5 Mins Read
The US Stimulus Package – Fiscal Policies
In the last post, you read about the monetary policies in the US stimulus package. If you have not read the post, we urge you to check it out before you read ahead. Since our last post, the number of COVID-19 cases in the US increased to around half a million. The US government has taken several steps through the stimulus package to help the country in these harsh times. Let’s focus on the US Stimulus Package – Fiscal Policies in this post.
The US Fiscal Policies
Fiscal policies relate to government spending and taxation policies. They are the changes made to the budget to influence the economy. Let’s go over the fiscal policies in chronological order:
- 6 March 2020: President Trump signed a spending bill called “Phase One” of stimulus efforts, of $8.3 billion to fund efforts to fight the pandemic. Furthermore, this bill includes funding for:
- Research on a vaccine
- State and local government to fight the virus
- Help with overseas efforts to stop the virus
- 13 March 2020: The Democratic-controlled House of Representatives passed a stimulus bill called “Phase Two” of stimulus efforts. Additionally, this bill includes funding for:
- Free virus testing
- Increased funds for Medicaid
- Expanded unemployment benefits
- Provision for paid sick leave for some worker affected by COVID-19
- Along with this, President Trump declared a state of emergency allowing the Federal Government to distribute up to $50 billion in aid.
- 17 March 2020: Multiple events took place today:
- Steven Mnuchin, the Secretary of Treasury announced that businesses and individuals will have an extra 90 days past April 15 to pay their tax bills. This measure hopes to provide extra liquidity of up to $300 billion. However, the filing of tax return forms is still due on April 15.
- Moreover, Secretary Mnuchin and President Trump suggested a $1 trillion stimulus package, called Phase Three to the Republican-controlled Senate.
- Democratic leadership in the House of Representatives revised the paid sick leave proposal.
- 18 March 2020: The Senate Republicans approved the Phase Two stimulus package passed earlier on 13th March by the House.
- 19 March 2020: Senate Majority Leader Mitch McConnell released a draft bill of the “Phase Three” stimulus package. This is the plan proposed by Republicans, which you can read here.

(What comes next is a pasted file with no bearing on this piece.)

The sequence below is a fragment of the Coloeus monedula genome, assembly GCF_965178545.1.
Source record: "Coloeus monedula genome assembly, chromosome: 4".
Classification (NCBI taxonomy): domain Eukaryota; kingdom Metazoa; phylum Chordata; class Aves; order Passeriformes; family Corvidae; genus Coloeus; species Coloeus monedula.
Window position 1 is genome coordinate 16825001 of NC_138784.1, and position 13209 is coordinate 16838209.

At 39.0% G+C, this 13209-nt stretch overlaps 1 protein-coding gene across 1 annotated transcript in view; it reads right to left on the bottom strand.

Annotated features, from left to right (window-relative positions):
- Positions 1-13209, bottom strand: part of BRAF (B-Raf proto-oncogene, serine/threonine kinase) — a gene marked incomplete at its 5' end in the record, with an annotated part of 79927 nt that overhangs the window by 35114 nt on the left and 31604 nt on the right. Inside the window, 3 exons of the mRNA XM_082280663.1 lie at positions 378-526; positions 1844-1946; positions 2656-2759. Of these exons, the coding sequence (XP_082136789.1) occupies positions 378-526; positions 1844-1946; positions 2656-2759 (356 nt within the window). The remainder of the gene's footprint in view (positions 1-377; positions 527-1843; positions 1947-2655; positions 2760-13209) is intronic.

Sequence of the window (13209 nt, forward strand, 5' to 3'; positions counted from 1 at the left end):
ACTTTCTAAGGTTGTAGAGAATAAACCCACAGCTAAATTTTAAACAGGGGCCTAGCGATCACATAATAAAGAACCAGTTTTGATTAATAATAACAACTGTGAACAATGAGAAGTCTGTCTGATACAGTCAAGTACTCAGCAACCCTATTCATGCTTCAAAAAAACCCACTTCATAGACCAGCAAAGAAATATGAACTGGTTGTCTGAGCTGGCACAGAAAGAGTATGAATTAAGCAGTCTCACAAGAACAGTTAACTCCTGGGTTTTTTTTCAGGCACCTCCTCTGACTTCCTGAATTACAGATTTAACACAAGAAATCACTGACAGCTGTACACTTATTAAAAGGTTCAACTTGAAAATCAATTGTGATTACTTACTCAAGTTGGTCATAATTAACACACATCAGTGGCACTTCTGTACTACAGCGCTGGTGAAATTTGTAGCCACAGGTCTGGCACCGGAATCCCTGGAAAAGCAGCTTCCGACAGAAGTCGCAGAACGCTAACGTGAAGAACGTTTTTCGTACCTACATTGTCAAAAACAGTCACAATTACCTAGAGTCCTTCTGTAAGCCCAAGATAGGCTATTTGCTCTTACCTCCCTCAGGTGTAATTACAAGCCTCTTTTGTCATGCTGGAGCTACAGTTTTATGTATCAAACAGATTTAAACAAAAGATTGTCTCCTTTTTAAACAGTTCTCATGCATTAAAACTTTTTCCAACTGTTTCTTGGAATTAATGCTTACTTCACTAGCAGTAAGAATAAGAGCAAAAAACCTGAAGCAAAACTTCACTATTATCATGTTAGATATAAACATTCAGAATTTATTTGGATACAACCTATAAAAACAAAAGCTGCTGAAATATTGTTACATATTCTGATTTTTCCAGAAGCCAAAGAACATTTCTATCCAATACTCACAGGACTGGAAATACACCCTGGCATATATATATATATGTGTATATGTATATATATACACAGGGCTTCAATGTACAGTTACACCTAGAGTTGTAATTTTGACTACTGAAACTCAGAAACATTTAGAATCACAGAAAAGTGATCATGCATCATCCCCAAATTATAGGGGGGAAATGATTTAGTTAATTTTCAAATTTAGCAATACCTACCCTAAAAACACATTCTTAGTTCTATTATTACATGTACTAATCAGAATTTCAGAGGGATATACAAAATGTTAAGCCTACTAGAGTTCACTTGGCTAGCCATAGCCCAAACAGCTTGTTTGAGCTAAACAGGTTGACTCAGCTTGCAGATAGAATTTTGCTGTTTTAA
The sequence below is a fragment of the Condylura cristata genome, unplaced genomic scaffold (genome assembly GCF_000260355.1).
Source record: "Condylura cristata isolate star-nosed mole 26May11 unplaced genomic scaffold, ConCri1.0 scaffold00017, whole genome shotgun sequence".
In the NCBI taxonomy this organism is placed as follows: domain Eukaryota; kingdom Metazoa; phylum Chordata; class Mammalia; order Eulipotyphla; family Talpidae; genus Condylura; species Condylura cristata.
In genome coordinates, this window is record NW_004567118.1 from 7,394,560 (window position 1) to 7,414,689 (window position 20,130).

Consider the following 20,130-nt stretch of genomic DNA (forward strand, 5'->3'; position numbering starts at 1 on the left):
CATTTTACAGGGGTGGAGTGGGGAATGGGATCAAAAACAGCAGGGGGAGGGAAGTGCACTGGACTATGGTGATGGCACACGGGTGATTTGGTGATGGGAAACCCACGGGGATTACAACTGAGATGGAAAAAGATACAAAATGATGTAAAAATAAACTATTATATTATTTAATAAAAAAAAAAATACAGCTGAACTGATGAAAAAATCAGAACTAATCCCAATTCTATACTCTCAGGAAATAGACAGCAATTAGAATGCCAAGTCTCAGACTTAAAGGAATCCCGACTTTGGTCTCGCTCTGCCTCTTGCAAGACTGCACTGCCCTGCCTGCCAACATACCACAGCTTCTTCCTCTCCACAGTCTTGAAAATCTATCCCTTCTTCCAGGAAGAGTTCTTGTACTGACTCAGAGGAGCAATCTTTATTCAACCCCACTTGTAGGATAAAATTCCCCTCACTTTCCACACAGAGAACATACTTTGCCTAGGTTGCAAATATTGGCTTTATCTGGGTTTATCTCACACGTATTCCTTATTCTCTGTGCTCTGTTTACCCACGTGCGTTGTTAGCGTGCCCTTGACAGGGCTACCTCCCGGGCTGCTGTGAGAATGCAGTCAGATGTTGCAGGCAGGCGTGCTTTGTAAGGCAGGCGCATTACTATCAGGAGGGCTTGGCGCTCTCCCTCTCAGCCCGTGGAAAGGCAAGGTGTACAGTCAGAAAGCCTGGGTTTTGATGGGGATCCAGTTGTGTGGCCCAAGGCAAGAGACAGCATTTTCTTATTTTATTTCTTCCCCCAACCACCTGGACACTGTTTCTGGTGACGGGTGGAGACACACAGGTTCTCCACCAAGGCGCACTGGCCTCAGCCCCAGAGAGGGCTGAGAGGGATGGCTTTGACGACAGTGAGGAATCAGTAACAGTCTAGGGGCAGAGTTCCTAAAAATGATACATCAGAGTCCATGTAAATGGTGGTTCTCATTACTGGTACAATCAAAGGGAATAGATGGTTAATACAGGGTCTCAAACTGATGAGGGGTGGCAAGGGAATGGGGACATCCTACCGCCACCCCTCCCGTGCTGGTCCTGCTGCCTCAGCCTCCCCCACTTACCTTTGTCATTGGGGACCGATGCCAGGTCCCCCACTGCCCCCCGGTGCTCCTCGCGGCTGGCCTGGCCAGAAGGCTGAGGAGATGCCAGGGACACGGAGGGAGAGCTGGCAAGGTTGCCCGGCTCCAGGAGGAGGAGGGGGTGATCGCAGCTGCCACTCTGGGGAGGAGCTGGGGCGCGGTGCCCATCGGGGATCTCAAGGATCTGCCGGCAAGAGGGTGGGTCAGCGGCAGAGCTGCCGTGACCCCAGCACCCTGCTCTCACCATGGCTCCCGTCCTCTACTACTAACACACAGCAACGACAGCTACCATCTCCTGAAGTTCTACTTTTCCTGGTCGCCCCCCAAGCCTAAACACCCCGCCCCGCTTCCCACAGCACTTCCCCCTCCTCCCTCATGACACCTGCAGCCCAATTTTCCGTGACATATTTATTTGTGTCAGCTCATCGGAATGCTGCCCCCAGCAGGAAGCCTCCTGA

- 20 March 2020: The U.S. Secretary of Education, Betsy Devos made an announcement regarding the student loans. She said “all borrowers with federally held student loans will automatically have their interest rates set to 0% for at least 60 days. In addition, each of these borrowers will have the option to suspend their payments for at least two months”. Borrowers can reach out to their student loan providers for the suspension of payments for 60 days. People who are more than 31 days behind on their payments as of 13th March will receive an automatic suspension.
- 23 March 2020: Speaker of the House, Nancy Pelosi released the “Phase Three” stimulus package bill by the Democratic-controlled House. You can read the draft here.
- 25 March 2020: Congress supposedly reached a deal on the Phase 3 stimulus package. Later on the same day, the Senate unanimously passed a $2 trillion stimulus bill called the CARES act. You can read details here, and the extensive highlights are:
- $301 billion for a $1,200 tax credit per adult and an additional $500 for each child for people making below $75,000. The amount will be lower for people earning between $75,000 to $99,000 and none for earnings over $100,000 a year.
- $250 billion to expand unemployment insurance and cover gig and freelance workers. Also includes $600 a week for 4 months for workers unemployed due to COVID-19
- $500 billion to government lending program to lend to companies impacted by the crisis. There is a possibility of the government taking equity stakes in the companies receiving the loan. These companies will have a few restrictions such as no stock buyback, no dividends, and no layoffs. These loans will have greater oversight. They will be overseen by an inspector general and a congressional panel. Every loan will be public and documented. This program also includes $17 billion for companies deemed essential for national security like Boeing. This also includes $29 billion for airlines.